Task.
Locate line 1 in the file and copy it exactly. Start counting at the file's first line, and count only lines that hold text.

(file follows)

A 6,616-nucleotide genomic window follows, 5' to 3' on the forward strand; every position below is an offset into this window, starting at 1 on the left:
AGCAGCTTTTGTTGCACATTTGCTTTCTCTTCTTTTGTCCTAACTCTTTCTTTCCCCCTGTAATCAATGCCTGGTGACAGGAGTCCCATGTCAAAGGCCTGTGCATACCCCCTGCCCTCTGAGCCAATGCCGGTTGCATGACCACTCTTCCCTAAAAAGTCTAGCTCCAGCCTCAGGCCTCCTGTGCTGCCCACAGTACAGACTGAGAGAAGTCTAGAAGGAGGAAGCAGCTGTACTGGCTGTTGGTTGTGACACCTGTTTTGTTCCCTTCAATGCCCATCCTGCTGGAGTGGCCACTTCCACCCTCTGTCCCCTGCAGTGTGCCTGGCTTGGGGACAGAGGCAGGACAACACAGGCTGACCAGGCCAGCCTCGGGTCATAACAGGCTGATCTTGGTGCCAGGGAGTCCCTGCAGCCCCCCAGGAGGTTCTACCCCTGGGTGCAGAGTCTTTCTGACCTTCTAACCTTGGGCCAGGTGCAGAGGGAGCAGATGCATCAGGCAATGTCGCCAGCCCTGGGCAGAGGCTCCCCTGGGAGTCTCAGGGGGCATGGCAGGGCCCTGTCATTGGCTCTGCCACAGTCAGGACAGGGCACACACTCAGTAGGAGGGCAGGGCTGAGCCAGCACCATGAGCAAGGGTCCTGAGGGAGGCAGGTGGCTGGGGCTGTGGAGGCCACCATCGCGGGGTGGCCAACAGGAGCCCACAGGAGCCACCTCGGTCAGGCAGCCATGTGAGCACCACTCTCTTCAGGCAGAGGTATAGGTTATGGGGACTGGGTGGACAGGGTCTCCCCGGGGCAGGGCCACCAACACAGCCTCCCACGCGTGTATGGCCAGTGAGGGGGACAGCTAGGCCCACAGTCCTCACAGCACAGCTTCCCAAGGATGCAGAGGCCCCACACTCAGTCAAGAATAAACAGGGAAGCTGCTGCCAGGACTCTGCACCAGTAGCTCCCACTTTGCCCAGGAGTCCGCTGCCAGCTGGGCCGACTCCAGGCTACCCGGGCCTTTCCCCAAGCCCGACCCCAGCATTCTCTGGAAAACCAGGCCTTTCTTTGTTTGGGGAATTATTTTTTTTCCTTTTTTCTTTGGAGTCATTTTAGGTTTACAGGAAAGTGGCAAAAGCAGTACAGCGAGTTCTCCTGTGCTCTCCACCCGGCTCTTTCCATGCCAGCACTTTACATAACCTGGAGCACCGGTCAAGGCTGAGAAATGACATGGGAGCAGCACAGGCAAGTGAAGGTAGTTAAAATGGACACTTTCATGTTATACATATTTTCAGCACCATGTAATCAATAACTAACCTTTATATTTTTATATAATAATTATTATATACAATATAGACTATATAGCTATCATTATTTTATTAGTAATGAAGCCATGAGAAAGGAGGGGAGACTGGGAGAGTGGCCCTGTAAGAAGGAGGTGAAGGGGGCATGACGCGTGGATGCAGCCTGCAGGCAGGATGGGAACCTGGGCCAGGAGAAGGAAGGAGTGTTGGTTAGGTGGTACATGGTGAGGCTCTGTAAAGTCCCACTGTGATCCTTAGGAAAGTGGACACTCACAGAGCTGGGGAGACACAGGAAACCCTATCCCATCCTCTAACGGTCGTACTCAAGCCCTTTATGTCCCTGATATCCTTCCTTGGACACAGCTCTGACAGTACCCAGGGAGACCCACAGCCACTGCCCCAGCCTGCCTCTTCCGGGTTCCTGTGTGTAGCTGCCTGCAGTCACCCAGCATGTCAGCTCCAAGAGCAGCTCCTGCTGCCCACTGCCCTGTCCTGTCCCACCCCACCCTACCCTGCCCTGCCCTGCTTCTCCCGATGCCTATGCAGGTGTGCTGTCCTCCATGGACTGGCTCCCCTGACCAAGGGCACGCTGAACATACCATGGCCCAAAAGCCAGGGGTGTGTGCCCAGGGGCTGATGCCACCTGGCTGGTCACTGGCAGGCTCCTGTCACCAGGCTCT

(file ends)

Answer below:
A 6,616-nucleotide genomic window follows, 5' to 3' on the forward strand; every position below is an offset into this window, starting at 1 on the left: